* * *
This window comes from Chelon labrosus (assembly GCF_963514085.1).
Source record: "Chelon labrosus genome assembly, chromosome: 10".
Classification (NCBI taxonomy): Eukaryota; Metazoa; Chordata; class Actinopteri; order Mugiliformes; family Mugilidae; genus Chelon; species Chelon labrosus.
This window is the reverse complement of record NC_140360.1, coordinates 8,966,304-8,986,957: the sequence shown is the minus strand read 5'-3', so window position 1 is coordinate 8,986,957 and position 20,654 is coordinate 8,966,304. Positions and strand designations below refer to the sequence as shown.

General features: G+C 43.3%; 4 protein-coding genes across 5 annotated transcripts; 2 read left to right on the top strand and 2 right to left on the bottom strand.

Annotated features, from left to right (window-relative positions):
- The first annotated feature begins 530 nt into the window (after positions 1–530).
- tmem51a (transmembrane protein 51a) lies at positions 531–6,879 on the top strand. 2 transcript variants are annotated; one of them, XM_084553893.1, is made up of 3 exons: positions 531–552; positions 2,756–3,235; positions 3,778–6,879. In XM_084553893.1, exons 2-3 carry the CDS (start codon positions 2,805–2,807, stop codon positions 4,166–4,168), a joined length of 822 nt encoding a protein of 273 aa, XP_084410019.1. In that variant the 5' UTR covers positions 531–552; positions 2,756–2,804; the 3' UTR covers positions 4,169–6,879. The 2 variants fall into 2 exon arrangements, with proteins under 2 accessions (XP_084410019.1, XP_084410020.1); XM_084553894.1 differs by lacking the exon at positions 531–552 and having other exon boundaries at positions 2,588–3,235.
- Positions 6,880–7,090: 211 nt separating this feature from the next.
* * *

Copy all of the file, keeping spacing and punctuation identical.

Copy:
This window comes from Chelon labrosus (assembly GCF_963514085.1).
Source record: "Chelon labrosus genome assembly, chromosome: 10".
Classification (NCBI taxonomy): Eukaryota; Metazoa; Chordata; class Actinopteri; order Mugiliformes; family Mugilidae; genus Chelon; species Chelon labrosus.
This window is the reverse complement of record NC_140360.1, coordinates 8,966,304-8,986,957: the sequence shown is the minus strand read 5'-3', so window position 1 is coordinate 8,986,957 and position 20,654 is coordinate 8,966,304. Positions and strand designations below refer to the sequence as shown.

General features: G+C 43.3%; 4 protein-coding genes across 5 annotated transcripts; 2 read left to right on the top strand and 2 right to left on the bottom strand.

Annotated features, from left to right (window-relative positions):
- The first annotated feature begins 530 nt into the window (after positions 1–530).
- tmem51a (transmembrane protein 51a) lies at positions 531–6,879 on the top strand. 2 transcript variants are annotated; one of them, XM_084553893.1, is made up of 3 exons: positions 531–552; positions 2,756–3,235; positions 3,778–6,879. In XM_084553893.1, exons 2-3 carry the CDS (start codon positions 2,805–2,807, stop codon positions 4,166–4,168), a joined length of 822 nt encoding a protein of 273 aa, XP_084410019.1. In that variant the 5' UTR covers positions 531–552; positions 2,756–2,804; the 3' UTR covers positions 4,169–6,879. The 2 variants fall into 2 exon arrangements, with proteins under 2 accessions (XP_084410019.1, XP_084410020.1); XM_084553894.1 differs by lacking the exon at positions 531–552 and having other exon boundaries at positions 2,588–3,235.
- Positions 6,880–7,090: 211 nt separating this feature from the next.